Reserva Ecológica Costanera Sur

Sitio realizado por aficionados a la observación de aves desde 10 de enero 2006

Hoodless Gulls

The problem between the brown-hooded gull and the grey-hooded gull arises when they are not breeding since they lose their hood, which is the most evident feature to tell them apart. At first glance they may seem all the same. Only a patient search will confirm this since the brown-hooded gulls outnumber the grey-hooded gulls.

As general information: there is a difference in size, the grey-hooded gull is 38 cm and the brown-hooded gull is smaller (35 cm). This can be appreciated in ideal conditions. As far as habitat and behaviour go there are no differences between these two species. They emit different voices, but the numerous brown-hooded gulls' cries cover those of the grey-hooded ones.

Breeding Period
Grey hood and throat> Dark brown hood and throat
Ivory iris Incomplete white eyering

Gaviotas capucho café y gris/Brown-headed and Grey-headed GullsThe two gull species in whole hoods are easily told apart.

Non-breeding Period
At this moment the hood becomes white in both species and identification problems arise. The differences are subtle and they are not always visible. Just like the head is the most evident reference in the breeding period during the non-breeding period we must focus on:head - upperparts - end of wings (primary remiges which when folded rest on tail)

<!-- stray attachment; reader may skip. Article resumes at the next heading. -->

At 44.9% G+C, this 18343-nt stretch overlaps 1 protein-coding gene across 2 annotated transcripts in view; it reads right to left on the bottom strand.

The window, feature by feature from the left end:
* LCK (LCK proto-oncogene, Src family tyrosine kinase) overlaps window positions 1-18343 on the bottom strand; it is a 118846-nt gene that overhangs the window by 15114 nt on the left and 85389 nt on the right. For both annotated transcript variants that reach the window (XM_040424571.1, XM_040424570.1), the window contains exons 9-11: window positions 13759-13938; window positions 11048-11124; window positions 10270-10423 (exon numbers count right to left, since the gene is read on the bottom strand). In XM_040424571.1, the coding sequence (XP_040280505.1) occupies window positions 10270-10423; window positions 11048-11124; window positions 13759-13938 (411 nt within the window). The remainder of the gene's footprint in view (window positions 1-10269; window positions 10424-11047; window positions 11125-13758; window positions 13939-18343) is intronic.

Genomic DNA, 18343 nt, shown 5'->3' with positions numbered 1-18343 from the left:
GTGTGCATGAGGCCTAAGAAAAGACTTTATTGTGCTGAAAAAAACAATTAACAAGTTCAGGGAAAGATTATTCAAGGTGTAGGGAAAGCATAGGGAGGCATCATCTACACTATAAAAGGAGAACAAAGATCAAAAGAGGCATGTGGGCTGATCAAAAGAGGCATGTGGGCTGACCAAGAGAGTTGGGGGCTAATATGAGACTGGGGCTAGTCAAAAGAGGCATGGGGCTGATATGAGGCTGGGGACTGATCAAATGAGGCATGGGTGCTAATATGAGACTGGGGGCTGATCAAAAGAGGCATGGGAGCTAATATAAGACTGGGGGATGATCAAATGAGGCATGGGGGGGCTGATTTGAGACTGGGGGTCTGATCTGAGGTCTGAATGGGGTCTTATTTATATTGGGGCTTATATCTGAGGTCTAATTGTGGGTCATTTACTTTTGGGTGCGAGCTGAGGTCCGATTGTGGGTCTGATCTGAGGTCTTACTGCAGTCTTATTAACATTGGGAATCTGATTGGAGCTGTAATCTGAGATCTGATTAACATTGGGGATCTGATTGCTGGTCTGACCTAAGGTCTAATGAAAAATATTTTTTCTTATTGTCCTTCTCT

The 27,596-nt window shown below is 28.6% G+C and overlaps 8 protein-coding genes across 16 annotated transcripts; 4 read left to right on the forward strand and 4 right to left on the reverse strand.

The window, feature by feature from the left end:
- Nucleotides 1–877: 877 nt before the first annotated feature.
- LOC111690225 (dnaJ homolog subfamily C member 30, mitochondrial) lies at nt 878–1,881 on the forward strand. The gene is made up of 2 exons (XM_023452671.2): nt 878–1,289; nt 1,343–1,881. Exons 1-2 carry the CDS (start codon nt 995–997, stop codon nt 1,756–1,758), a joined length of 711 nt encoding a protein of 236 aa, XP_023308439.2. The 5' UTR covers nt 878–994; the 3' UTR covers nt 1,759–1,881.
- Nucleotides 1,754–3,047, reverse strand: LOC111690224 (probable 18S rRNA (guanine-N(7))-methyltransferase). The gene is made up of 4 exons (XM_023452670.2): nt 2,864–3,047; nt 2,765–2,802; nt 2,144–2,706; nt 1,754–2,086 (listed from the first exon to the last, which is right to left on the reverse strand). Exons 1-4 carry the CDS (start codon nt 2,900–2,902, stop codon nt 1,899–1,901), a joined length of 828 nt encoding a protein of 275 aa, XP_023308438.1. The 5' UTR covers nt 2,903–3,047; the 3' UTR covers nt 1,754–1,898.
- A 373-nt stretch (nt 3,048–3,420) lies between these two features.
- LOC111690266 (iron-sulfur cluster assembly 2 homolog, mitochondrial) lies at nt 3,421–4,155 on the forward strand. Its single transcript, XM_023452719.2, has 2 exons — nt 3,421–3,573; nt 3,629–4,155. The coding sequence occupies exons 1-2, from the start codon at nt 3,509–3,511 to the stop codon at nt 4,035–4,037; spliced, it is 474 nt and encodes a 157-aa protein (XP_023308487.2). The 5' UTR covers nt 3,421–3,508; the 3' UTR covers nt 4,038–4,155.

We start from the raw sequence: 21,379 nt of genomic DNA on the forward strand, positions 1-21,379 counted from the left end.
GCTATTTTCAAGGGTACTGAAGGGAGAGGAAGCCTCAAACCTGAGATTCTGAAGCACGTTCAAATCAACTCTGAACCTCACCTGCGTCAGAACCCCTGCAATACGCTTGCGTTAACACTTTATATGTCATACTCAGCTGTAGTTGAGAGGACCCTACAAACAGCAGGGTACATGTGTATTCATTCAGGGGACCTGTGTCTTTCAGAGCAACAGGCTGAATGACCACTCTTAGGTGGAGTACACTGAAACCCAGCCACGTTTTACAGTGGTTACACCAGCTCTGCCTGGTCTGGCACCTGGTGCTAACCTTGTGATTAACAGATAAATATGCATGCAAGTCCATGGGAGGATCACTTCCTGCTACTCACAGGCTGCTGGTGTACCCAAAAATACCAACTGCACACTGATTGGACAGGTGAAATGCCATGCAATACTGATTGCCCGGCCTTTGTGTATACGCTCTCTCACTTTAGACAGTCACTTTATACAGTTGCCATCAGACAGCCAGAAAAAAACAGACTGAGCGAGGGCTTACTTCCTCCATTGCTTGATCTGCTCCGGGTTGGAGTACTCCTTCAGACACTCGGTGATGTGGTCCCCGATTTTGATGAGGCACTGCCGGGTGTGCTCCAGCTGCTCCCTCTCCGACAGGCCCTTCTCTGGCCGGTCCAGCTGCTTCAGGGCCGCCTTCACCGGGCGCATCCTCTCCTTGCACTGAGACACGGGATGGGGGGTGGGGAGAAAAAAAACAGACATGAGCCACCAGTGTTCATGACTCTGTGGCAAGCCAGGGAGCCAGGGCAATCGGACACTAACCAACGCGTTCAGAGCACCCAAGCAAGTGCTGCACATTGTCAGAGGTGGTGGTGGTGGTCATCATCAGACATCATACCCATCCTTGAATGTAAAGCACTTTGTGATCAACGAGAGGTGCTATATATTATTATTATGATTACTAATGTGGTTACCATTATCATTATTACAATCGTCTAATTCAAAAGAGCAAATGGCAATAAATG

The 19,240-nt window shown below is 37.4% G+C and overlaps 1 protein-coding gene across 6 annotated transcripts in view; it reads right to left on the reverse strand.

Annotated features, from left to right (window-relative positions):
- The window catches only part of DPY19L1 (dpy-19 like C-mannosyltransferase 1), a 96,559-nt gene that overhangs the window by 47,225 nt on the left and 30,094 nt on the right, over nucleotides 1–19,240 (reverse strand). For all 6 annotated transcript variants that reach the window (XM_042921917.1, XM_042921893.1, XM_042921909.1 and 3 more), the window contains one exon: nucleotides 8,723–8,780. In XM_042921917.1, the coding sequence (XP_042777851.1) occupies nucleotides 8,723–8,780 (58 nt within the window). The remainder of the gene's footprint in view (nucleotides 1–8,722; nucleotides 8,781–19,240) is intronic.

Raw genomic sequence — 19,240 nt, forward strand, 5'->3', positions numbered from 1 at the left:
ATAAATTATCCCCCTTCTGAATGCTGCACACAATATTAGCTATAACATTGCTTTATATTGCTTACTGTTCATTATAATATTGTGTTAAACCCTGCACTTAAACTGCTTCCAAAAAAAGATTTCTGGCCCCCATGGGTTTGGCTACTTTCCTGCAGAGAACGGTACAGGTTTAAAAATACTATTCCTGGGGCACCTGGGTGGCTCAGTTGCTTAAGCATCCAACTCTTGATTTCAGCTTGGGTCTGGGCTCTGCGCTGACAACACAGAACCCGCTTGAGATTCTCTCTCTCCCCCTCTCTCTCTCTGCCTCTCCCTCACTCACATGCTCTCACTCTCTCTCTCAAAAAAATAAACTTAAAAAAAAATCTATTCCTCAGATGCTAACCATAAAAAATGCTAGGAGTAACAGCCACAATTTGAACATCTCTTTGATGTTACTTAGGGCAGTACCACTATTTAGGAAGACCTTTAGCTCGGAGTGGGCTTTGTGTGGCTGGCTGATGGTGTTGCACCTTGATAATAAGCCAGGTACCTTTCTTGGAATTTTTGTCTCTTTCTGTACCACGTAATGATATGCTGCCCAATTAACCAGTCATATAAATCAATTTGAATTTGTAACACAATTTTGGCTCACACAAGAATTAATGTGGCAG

With folded wing: End of wings black with reduced white design.  With folded wing: End of wings black with more extended white design. Four or five conspicuous lines
Back and wing coverts darker grey Back and wing coverts lighter grey
Light iris Dark iris
Grey line on nape Conspicuous ear patch

Gaviotas gris café/Brown and Grey-hooded Gulls
The dorsal pattern of the wing is also different. The black band near the wing tip is more extensive in the grey-hooded Gull.
Gaviotas capucho cafe y gris/Brown- and Grey-headed GullsClic on photo to enlarge. In this case we compare the grey-hooded gull with the surrounding gulls. Colour of iris, colour of the back and the black-white distribution on end of wings stand out. To look for differences in a photo is easier than on the field, but this training helps to develop an eye to know what to pay attention to.
Fotos 2007 © Roberto Ares. Texto: Javier Ubiría – Cora Rimoldi